The seriousness of this situation is expressed by the solemn announcement of punishment in vv. 22-23; it is much more specific and graphic than that earlier in v. 16, though both passages doubtless convey the same idea:
“See, I will throw her into the (place) where (she) lays down [i.e. bed], and the ones engaging in adultery with her, into great di(stress), if they should not change (their) mind [i.e. repent] (and come) out of their works, and her offspring I will kill off in death.”
There is play on the word kli/nh here—the place where one “lays down”, i.e. one’s bed. It refers both to the bed as the place where the prostitute engages in sexual intercourse with her client, and to the place where the sick/ill person lays down (in hopes of recovery). It is a colorful and roundabout way of declaring that “Jezebel” (and all who follow her teaching/example) will be struck with serious illness, which may result even in death. The idea that this punishment would extend to the children of these sinning Christians should probably be taken literally. The earlier reference to Jesus coming to “make war” on the unrepentant believers in Pergamum may also denote the coming of plague or illness. The concluding statement in this announcement is a worthy echo of the prophetic word in Old Testament tradition (especially Jer 17:10); it is aimed at warning to all the congregations in Asia Minor:
“And all the (believer)s called out (to assemble) [i.e. congregations] will know that I am [e)gw/ ei)mi] the (One) searching kidneys and hearts, and I will give to each of you according to your works.”
This warning continues into verses 24-25, reassuring the faithful believers in Thytira (i.e. those who have not accepted eating food sacrificed to idols), in light of the ominous warning of the previous verses:
“But I relate to the rest of you in Thyatira, as (many) as do not hold that teaching, who have not known the ‘deep (thing)s’ of the Satan, as they are counted [i.e. reckoned], I will not throw upon you (any) other weight—(no) all the more, you must grab firm(ly) to that which you hold until the (time at) which I should come.”
Special notice should be taken of the expression “the deep [baqu/$] (thing)s of Satan”. It may well be a parody of “the deep (thing)s [ba/qh] of God”, which Paul uses in 1 Cor 2:10 (cf. also Rom 11:33). Through the presence and work of the Spirit, believers have access to the “deep things” of God. It is perhaps significant that Paul’s discussion in 1 Cor 8-10 is specifically in response to certain believers at Corinth, who as a result of their (spiritual) knowledge (i.e. that idols and pagan deities have no real existence), felt that it was acceptable to partake in food which may have been sacrificed to “images”. By contrast with Paul’s careful and sensitive argument, the book of Revelation makes a blunt condemnation of the practice outright. However, we do not have enough information about the situation in the churches of Asia Minor, at the time the book of Revelation was composed, to make a definite comparison. In any event, it is certainly possible that “Jezebel”, in her function as a (would-be) prophet, may have determined and declared (by the Spirit/word of God) that there was no harm in eating food sacrificed to idols.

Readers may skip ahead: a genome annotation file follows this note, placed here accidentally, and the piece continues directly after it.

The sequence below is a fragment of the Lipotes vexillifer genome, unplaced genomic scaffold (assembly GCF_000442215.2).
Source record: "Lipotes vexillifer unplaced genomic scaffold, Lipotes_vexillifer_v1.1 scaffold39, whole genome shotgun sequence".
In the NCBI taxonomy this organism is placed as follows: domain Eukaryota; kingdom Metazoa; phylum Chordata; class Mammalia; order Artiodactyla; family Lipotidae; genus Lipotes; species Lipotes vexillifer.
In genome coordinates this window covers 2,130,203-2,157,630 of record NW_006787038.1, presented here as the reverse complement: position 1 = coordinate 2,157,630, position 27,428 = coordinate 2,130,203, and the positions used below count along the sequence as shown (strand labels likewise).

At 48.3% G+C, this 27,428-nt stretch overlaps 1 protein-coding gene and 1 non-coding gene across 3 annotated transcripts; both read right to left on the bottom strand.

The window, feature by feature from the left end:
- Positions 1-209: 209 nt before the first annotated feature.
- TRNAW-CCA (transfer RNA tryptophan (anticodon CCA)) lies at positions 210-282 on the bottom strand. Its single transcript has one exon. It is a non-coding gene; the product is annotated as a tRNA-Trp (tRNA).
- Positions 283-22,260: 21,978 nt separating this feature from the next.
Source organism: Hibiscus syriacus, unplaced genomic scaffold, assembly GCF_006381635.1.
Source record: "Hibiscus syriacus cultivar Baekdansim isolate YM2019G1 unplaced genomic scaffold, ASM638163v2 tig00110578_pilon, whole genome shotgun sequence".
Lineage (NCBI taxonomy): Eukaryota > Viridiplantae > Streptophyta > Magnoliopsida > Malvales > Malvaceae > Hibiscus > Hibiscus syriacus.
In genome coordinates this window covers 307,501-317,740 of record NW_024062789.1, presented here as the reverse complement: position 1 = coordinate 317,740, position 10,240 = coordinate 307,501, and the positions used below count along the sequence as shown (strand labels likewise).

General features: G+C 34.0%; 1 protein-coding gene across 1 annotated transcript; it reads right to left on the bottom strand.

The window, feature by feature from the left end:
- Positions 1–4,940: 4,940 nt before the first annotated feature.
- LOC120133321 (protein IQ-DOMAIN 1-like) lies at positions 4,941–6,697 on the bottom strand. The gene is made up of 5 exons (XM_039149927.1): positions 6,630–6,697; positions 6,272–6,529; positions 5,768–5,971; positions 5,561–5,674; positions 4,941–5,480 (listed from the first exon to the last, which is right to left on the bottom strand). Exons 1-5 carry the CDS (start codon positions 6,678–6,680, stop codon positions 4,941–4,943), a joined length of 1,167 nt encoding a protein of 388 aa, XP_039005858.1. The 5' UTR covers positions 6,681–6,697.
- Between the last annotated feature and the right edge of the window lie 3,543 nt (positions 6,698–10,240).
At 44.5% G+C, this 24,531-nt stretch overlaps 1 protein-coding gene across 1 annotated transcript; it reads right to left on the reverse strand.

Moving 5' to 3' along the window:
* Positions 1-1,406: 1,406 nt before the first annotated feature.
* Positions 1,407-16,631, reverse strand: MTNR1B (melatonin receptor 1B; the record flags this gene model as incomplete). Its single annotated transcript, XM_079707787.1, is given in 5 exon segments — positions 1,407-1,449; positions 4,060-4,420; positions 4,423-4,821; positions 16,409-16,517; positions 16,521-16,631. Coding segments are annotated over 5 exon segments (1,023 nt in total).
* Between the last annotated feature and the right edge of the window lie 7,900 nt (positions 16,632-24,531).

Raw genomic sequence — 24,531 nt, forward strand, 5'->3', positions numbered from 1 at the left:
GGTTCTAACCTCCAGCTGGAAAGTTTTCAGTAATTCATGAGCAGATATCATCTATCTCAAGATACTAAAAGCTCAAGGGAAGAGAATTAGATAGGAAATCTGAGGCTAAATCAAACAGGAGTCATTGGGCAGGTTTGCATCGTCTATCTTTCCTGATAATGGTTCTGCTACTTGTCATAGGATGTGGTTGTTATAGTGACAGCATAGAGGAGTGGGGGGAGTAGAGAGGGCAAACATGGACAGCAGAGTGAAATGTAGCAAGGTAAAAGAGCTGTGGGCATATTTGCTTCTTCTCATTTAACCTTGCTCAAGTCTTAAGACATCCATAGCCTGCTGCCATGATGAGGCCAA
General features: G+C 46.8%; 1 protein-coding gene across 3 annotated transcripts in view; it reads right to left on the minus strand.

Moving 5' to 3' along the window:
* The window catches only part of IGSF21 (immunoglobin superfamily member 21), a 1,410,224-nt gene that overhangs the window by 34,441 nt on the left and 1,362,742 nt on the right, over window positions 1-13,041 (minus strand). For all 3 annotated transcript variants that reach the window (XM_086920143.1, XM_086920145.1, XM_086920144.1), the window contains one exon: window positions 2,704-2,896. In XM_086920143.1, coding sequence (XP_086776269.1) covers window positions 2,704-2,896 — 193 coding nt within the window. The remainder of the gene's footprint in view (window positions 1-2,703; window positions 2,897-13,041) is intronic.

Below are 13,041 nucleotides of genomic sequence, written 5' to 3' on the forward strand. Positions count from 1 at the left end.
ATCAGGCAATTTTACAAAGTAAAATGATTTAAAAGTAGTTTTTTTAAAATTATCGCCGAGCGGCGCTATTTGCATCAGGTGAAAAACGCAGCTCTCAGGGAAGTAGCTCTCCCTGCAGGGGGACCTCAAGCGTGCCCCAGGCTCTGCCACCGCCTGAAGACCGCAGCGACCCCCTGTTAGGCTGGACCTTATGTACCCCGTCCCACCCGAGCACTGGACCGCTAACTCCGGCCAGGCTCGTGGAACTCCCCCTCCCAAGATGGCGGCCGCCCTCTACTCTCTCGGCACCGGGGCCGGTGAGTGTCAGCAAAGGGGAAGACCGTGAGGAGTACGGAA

The eschatological context of these letters is confirmed by the closing words of verse 25. It indicates again, from the standpoint of the book, that Jesus’ coming (i.e. his return) would take place very soon.
The promise of heavenly reward here is expressed two ways:
- The faithful believers will be given “authority [e)cousi/a] over the nations” (v. 26-27), described in terms of Psalm 2:8-9.
- Jesus will also give to them “the early [i.e. dawn/morning] star” which he himself received from the Father (“even as I have been given [it from] alongside my Father”), v. 28.
Some question has been raised by commentators as to just what is involved, or is signified, by this “authority over the nations”. It probably is related in some way to similar ideas expressed by Jesus in Matt 19:28 (par Luke 22:28-30), and Paul in 1 Cor 6:2-3. There are several possibilities for how this should be understood here in the book of Revelation:
- It is meant as a symbol of heavenly honor for believers in Christ
- It refers to the participation of believers, with Christ, in the end-time Judgment
- It specifically refers to believers ruling with Jesus in a Messianic kingdom on earth
- It relates somehow to positions of honor and authority in heaven (over other believers)
While the book of Revelation draws upon the tradition of an earthly (Messianic) kingdom at several points (most notably in 20:1-6, which will be discussed), it is unlikely that this is intended here. All of the promise formulas in the seven letters refer either to eternal life or heavenly reward/honor for believers, and so it should be understood here in vv. 26-27. Some combination of the first two options above is to be preferred. The tradition itself, based on the scant New Testament evidence, refers to the second option; however, how the tradition is applied in the letter supports the first—i.e., it is an honorific description of believers’ participation in the ruling power and presence (of God) we share in Christ (cp. the promise in 3:21).
This ruling power itself is properly represented by the star in verse 28. Here it is said to be the “early (morning) star”—i.e. the star which appears at the dawning of a new day (or Age). The star itself is symbolic of rule, as in 1:16ff. Notice, of course, should also be taken of the Messianic interpretation of the star in Balaam’s third oracle (Num 24:17), and the star in the Matthean Infancy narrative (2:1-10). The specific image of the morning star is also found in 2 Peter 1:19, where it refers to the indwelling word of God. While the star is said to be given by the Father to Jesus here in v. 28, at the end of the book (22:16), Jesus himself is described as the morning star, in language that draws strongly upon Messianic tradition.